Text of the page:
Effects of pyrene exposure on immune response and oxidative stress in the pearl oyster,Pinctada martensii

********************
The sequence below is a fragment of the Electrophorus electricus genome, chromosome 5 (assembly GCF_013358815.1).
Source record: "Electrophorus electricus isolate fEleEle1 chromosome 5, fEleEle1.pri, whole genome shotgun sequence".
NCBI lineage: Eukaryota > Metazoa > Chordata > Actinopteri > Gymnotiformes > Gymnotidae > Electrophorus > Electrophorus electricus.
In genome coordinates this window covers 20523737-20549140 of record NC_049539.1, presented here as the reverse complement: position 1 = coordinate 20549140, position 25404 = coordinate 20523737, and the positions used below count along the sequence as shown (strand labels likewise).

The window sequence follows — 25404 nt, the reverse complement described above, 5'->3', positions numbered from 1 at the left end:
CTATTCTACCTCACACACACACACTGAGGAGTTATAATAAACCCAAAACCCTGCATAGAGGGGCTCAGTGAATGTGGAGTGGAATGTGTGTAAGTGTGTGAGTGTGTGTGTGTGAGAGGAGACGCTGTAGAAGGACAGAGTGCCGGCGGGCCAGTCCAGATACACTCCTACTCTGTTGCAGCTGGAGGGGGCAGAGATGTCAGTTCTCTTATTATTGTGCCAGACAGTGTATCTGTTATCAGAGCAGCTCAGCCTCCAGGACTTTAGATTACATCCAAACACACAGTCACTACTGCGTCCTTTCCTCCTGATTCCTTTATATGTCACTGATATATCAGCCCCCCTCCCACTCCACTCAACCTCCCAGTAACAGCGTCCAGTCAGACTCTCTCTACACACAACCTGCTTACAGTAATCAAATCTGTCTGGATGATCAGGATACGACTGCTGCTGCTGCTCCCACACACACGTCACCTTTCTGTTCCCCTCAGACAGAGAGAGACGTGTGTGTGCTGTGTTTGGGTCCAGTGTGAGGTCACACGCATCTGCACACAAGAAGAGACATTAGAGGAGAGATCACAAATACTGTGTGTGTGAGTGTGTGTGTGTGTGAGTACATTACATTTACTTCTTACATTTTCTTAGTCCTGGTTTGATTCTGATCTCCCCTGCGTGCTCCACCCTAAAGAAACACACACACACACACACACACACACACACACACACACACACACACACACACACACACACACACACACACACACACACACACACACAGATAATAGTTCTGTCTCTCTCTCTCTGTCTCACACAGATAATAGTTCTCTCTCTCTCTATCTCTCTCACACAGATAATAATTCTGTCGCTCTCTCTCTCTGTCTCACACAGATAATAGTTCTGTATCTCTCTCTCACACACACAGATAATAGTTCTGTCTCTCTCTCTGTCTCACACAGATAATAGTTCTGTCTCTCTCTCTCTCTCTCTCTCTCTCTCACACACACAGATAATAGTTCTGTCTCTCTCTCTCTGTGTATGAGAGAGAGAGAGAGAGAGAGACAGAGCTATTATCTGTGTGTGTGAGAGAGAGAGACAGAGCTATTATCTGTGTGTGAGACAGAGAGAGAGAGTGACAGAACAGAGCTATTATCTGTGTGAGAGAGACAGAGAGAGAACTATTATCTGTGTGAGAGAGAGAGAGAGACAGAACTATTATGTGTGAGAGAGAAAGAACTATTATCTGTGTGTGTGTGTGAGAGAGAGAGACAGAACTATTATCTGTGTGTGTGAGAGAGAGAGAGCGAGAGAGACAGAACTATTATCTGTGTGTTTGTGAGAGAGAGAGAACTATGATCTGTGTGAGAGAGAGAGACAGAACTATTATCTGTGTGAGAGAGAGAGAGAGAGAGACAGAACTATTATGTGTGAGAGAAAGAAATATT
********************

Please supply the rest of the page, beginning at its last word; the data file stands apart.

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Pyrene is a polycyclic aromatic hydrocarbon (PAH) commonly observed in aquatic ecosystems, which originates primarily from the incomplete combustion of fossil fuels and the use of petroleum compounds. Pyrene can cause the immune disturbance and oxidative stress, result in immunotoxicity, DNA damage, reduce reproduction significantly, and induce behavioral changes. Marine bivalves are commonly used as bioindicators for marine pollution, and hemolymph is a metabolite transfer medium for PAH pollutant. However, the vital immune indicator responses of pearl oyster Pinctada martensii hemolymph exposed to pyrene is still unclear. Thus, the immunotoxic responses of pyrene on the hemolymph of the Pinctada martensii were investigated in this study. After exposure to pyrene for 7 days, the total number of hemocytes (THC), cell membrane stability (CMS), phagocytic activity (PA) and total glutathione (GSHT) all decreased significantly. Pyrene also caused a significant increase in lipid peroxidation (LPO). Median effective concentrations (EC50) of pyrene on THC (4.5 μg L−1) and LPO (5.2 μg L−1) were lower than those for CMS (13.8 μg L−1), PA (12.1 μg L−1) and GSHT (7.2 μg L−1), which indicates that THC and LPO were more sensitive. Additionally, a clear dose-effect relationship indicated that pyrene stimulated a marked immune response, as well as oxidative stress in P. martensii, which demonstrates the subtle effects of pyrene exposure on marine invertebrates and the potential associated risk.

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